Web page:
If you follow music, then you know Billie Eilish. The 18-year-old has experienced runaway success. Her 2019 album "When We Fall Asleep, Where Do We Go?" was a Billboard 200 hit and the best performing album of the year. She has appeared on nearly every American talk show and even "Saturday Night Live." She has five Grammy Awards, two American Music Awards, two Guinness World Records, three MTV Video Music Awards, and one Brit Award. What’s more, she recently released "No Time to Die." The 2020 single will be the theme song of the next James Bond movie.
The young musician has even caught on in Japan. Despite the current pandemic, she is slated to play a stadium show in Yokohama in September. And tickets aren't cheap—they range from 9,500 to 15,000 yen. If you're interested, more information is available here.
Billie Eilish has a robust following among Japanese netizens. The Universal Music Japan upload of her hit "Bad Guy" has over 3 million views. Numerous YouTubers have covered her work and received thousands and even millions of views in the process. The musician also has a strong presence on Japanese SNS. The Japanese hashtag for Billie Eilish is full of fan art, cover videos, and retweets of the singer's media content.
They say, "imitation is the sincerest form of flattery." But in the case of YouTuber Sushi Ramen and Billie Eilish, I'm not so sure whether or not that is true. Particularly that bit about flattery.
Recently, YouTuber Sushi Ramen experienced a surge of views on his cover of Eilish's "Bad Guy." The attention is well deserved. Indeed, the vlogger accomplished something special; he recreated the hit single scene-for-scene using sounds generated from his body. Why don't we have a look:
Sushi Ramen begins the video replicating the bass track by kicking the studio room floor. A metal can crashing on his head recreates the drum track while some weird PVC pipe rig appears to mimic the opening bass line.
As the video continues, Sushi Ramen relies on unusual found sounds as well a microphone techniques to remake "Bad Guy." He recreates a snare drum by a popping balloon. He mimics snapping by brushing his hair across a string, and he sits on a vibrating plate to add some extra tremolo to his vocals.
While the audio track is creatively recorded, the visual component of the video is perhaps more impressive. Sushi Ramen manages to recreate several scenes, several of which are bold colored rooms. There are also the essential small cars from the original. My favorite, however, is the bloody nose scene. In the original, Eilish is bleeding on her all-white outfit. In the case of Sushi Ramen, it's ketchup dripping from corn dogs. Pretty creative.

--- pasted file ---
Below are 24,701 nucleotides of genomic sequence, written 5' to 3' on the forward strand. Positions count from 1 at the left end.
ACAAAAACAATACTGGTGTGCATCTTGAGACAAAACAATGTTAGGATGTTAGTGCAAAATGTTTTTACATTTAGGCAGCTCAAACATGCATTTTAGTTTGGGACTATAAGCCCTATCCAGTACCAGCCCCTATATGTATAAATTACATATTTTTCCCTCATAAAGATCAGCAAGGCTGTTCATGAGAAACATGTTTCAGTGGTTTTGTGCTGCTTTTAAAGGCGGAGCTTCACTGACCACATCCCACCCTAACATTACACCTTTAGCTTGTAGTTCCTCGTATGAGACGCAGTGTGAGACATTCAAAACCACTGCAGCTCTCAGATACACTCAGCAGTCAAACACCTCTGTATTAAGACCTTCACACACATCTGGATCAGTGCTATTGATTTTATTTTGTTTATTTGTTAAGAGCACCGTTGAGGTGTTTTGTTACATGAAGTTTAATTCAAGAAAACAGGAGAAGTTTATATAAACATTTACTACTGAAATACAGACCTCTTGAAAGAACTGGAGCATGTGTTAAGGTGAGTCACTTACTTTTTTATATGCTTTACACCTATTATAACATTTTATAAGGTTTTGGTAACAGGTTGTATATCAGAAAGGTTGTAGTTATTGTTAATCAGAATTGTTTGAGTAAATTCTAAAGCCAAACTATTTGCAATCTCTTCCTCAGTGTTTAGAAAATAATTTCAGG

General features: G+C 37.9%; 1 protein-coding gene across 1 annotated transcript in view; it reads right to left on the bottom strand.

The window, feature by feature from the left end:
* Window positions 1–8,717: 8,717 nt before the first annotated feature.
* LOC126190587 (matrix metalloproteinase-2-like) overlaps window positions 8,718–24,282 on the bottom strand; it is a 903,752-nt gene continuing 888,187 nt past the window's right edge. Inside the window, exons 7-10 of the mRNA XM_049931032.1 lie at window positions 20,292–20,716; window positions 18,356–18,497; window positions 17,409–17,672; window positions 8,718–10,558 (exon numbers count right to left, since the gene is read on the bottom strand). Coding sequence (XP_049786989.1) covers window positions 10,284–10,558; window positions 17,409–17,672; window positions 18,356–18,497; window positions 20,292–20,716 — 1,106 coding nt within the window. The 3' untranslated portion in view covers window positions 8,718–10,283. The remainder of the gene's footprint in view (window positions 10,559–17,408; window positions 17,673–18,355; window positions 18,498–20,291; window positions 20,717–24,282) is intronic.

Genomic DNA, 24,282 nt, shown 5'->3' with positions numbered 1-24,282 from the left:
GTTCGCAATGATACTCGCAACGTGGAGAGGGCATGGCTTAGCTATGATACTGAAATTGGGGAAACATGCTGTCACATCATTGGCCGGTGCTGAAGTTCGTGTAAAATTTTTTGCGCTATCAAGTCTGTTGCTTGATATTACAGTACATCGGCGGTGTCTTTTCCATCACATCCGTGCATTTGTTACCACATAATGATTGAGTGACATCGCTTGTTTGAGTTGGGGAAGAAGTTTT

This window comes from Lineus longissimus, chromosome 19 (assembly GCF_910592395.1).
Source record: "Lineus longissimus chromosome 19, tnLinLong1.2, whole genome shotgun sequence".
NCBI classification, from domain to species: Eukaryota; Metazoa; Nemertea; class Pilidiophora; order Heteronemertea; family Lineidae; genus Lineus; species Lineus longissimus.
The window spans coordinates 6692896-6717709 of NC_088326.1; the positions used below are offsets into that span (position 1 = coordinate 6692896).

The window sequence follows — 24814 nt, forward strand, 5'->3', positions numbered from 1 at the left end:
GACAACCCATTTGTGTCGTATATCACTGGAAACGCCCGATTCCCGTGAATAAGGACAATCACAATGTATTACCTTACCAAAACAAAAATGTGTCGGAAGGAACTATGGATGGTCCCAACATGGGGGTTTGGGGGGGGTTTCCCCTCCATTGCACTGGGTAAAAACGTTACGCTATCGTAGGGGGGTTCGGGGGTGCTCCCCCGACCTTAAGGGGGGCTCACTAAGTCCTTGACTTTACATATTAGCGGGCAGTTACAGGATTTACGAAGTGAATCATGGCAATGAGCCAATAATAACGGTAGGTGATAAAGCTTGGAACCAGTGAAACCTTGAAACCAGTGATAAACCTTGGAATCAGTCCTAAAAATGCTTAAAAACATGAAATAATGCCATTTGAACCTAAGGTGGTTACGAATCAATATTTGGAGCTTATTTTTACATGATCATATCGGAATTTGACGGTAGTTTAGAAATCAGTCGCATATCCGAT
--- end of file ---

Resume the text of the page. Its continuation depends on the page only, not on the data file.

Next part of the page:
Just like me, fans gushed over the video:
“This is like a fever dream.”
"People are coming here to listen to this every day."
“This video will still be studied 100 hundred years into the future.”
“I want Billie Eilish to see this for herself, that’d be really interesting.”
The video also received numerous English comments from overseas viewers, something unusual for Japanese vlogs:
“This is a national treasure of the world.”
"By this point, it wouldn't surprise me if he's in Eilish's next music video."
“I'm sorry, man, this girl Billie Eilish stole your song, and somehow people think that this is not the original...Yours is so much better."
“I know Sushi Ramen is actually a ‘good guy.’”
Finally, there is a nice side-by-side video that makes comparing the two a little easier. Check it out below.
Japanese Cover Artists
With the broad appeal of Eilish's music, there are naturally many musicians interested in covering her singles. Japanese artists are no exception. Interestingly enough, even amateur videos are amassing massive amounts of likes and views.
As you can see, Beteruchaneru got over a million views for her basic video and excellent cover. She also did fans the service of translating the song's lyrics. Speaking to the popularity of Eilish, out of all of Beteruchaneru's cover videos, this seems to be by far the most popular.
Vlogger Mii also made a popular cover video. This version incorporates Japanese lyrics and is well sung. And of course, there is some much-needed headbanging.
Indeed, the 18-year-old American artist's star-power is astonishing. Although musicians are being hit particularly hard by the coronavirus, hopefully, Eilish continues to be a prolific live musician. And hopefully, September's concert goes according to plan.
Read more stories from grape Japan.
- External Link